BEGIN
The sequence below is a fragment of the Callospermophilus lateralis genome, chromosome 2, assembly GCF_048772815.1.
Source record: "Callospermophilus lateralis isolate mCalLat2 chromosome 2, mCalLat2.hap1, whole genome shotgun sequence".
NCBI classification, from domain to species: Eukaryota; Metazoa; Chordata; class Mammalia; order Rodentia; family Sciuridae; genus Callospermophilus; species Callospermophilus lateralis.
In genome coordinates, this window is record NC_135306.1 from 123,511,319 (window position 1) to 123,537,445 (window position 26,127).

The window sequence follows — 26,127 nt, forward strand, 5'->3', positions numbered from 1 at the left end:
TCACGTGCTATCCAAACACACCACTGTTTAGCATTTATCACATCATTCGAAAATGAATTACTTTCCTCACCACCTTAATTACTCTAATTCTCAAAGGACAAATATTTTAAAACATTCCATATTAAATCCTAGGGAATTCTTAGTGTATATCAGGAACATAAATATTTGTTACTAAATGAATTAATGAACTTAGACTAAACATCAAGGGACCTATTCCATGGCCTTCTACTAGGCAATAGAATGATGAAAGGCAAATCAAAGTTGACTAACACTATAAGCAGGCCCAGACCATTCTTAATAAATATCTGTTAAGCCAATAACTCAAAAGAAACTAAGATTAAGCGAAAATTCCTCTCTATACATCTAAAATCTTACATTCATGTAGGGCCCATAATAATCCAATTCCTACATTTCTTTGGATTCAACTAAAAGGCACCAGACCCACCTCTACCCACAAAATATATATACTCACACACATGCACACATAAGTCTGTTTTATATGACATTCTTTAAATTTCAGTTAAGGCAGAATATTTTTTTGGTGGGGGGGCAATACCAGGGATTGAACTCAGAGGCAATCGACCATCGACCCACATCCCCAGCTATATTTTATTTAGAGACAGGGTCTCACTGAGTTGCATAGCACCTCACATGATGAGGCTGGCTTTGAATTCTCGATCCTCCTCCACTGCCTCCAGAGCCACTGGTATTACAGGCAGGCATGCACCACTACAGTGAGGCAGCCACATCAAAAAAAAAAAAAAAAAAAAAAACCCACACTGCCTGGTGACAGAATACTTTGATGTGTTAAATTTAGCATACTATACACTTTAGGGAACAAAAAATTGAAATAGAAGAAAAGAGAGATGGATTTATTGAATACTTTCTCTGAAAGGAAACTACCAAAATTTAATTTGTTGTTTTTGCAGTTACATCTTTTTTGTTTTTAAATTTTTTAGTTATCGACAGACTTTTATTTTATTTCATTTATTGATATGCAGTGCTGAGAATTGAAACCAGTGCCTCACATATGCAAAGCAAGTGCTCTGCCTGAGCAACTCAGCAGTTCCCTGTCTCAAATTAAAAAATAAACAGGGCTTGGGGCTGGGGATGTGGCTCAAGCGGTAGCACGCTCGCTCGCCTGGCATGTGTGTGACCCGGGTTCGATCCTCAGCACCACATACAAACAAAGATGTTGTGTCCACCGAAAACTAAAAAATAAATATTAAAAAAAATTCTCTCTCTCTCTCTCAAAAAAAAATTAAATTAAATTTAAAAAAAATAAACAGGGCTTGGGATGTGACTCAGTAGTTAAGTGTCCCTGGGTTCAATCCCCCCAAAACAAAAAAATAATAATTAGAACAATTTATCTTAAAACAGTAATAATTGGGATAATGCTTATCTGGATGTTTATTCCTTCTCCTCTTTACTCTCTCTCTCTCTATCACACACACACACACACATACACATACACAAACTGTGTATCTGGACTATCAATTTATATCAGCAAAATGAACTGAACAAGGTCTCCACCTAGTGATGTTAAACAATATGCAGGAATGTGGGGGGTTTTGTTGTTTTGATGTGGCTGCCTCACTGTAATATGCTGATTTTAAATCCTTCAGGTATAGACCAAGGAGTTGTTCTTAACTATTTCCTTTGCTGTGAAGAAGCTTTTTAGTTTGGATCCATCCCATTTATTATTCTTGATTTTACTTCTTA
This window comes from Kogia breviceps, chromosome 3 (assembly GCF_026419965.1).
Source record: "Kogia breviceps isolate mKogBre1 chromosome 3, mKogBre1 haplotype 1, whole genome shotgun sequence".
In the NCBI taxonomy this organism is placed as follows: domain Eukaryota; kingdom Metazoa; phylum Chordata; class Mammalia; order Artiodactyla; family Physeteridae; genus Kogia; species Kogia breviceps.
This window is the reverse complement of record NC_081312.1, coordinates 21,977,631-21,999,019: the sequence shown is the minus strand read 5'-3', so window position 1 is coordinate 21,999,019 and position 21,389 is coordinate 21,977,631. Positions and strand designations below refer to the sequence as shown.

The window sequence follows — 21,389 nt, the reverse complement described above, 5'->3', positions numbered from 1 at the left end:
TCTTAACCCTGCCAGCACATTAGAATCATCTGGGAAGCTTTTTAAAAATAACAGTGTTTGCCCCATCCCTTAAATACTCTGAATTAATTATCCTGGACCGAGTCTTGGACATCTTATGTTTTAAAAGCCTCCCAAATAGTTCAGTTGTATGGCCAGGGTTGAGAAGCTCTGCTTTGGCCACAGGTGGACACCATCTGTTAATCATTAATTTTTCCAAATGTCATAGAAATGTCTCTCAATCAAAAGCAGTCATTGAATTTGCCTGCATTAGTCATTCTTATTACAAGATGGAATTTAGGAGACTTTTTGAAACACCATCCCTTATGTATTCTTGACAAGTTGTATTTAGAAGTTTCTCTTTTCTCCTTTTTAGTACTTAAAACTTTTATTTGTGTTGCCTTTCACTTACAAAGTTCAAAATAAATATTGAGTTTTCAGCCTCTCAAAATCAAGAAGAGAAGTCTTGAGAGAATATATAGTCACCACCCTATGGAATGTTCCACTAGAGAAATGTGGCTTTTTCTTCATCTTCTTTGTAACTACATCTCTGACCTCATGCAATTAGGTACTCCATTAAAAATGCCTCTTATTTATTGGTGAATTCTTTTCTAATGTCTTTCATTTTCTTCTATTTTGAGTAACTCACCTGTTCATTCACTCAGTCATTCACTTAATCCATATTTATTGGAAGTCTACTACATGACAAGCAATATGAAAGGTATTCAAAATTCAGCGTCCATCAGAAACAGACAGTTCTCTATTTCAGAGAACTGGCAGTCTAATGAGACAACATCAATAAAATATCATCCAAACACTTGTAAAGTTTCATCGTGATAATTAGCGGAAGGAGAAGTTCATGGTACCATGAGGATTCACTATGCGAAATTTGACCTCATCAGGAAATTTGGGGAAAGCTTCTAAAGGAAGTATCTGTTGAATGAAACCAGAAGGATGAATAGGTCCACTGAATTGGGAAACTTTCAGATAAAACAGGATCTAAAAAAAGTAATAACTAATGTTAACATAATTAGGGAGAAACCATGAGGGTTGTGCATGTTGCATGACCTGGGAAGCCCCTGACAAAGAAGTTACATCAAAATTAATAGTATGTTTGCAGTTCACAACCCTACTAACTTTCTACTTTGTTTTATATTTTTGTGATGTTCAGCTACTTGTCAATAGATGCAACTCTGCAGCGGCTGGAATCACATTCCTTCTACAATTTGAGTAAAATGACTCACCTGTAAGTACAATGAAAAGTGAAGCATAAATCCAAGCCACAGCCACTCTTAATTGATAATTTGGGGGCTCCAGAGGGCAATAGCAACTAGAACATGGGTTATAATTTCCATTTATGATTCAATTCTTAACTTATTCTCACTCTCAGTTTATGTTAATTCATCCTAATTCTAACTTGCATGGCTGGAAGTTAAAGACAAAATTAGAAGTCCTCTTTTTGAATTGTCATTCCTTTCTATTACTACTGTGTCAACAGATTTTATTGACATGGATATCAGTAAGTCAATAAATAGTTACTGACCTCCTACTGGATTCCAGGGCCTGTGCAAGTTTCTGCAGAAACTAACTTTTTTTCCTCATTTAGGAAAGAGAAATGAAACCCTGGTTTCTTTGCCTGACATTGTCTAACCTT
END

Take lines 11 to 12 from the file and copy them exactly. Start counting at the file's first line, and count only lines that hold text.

The window sequence follows — 21,389 nt, the reverse complement described above, 5'->3', positions numbered from 1 at the left end:
TCTTAACCCTGCCAGCACATTAGAATCATCTGGGAAGCTTTTTAAAAATAACAGTGTTTGCCCCATCCCTTAAATACTCTGAATTAATTATCCTGGACCGAGTCTTGGACATCTTATGTTTTAAAAGCCTCCCAAATAGTTCAGTTGTATGGCCAGGGTTGAGAAGCTCTGCTTTGGCCACAGGTGGACACCATCTGTTAATCATTAATTTTTCCAAATGTCATAGAAATGTCTCTCAATCAAAAGCAGTCATTGAATTTGCCTGCATTAGTCATTCTTATTACAAGATGGAATTTAGGAGACTTTTTGAAACACCATCCCTTATGTATTCTTGACAAGTTGTATTTAGAAGTTTCTCTTTTCTCCTTTTTAGTACTTAAAACTTTTATTTGTGTTGCCTTTCACTTACAAAGTTCAAAATAAATATTGAGTTTTCAGCCTCTCAAAATCAAGAAGAGAAGTCTTGAGAGAATATATAGTCACCACCCTATGGAATGTTCCACTAGAGAAATGTGGCTTTTTCTTCATCTTCTTTGTAACTACATCTCTGACCTCATGCAATTAGGTACTCCATTAAAAATGCCTCTTATTTATTGGTGAATTCTTTTCTAATGTCTTTCATTTTCTTCTATTTTGAGTAACTCACCTGTTCATTCACTCAGTCATTCACTTAATCCATATTTATTGGAAGTCTACTACATGACAAGCAATATGAAAGGTATTCAAAATTCAGCGTCCATCAGAAACAGACAGTTCTCTATTTCAGAGAACTGGCAGTCTAATGAGACAACATCAATAAAATATCATCCAAACACTTGTAAAGTTTCATCGTGATAATTAGCGGAAGGAGAAGTTCATGGTACCATGAGGATTCACTATGCGAAATTTGACCTCATCAGGAAATTTGGGGAAAGCTTCTAAAGGAAGTATCTGTTGAATGAAACCAGAAGGATGAATAGGTCCACTGAATTGGGAAACTTTCAGATAAAACAGGATCTAAAAAAAGTAATAACTAATGTTAACATAATTAGGGAGAAACCATGAGGGTTGTGCATGTTGCATGACCTGGGAAGCCCCTGACAAAGAAGTTACATCAAAATTAATAGTATGTTTGCAGTTCACAACCCTACTAACTTTCTACTTTGTTTTATATTTTTGTGATGTTCAGCTACTTGTCAATAGATGCAACTCTGCAGCGGCTGGAATCACATTCCTTCTACAATTTGAGTAAAATGACTCACCTGTAAGTACAATGAAAAGTGAAGCATAAATCCAAGCCACAGCCACTCTTAATTGATAATTTGGGGGCTCCAGAGGGCAATAGCAACTAGAACATGGGTTATAATTTCCATTTATGATTCAATTCTTAACTTATTCTCACTCTCAGTTTATGTTAATTCATCCTAATTCTAACTTGCATGGCTGGAAGTTAAAGACAAAATTAGAAGTCCTCTTTTTGAATTGTCATTCCTTTCTATTACTACTGTGTCAACAGATTTTATTGACATGGATATCAGTAAGTCAATAAATAGTTACTGACCTCCTACTGGATTCCAGGGCCTGTGCAAGTTTCTGCAGAAACTAACTTTTTTTCCTCATTTAGGAAAGAGAAATGAAACCCTGGTTTCTTTGCCTGACATTGTCTAACCTT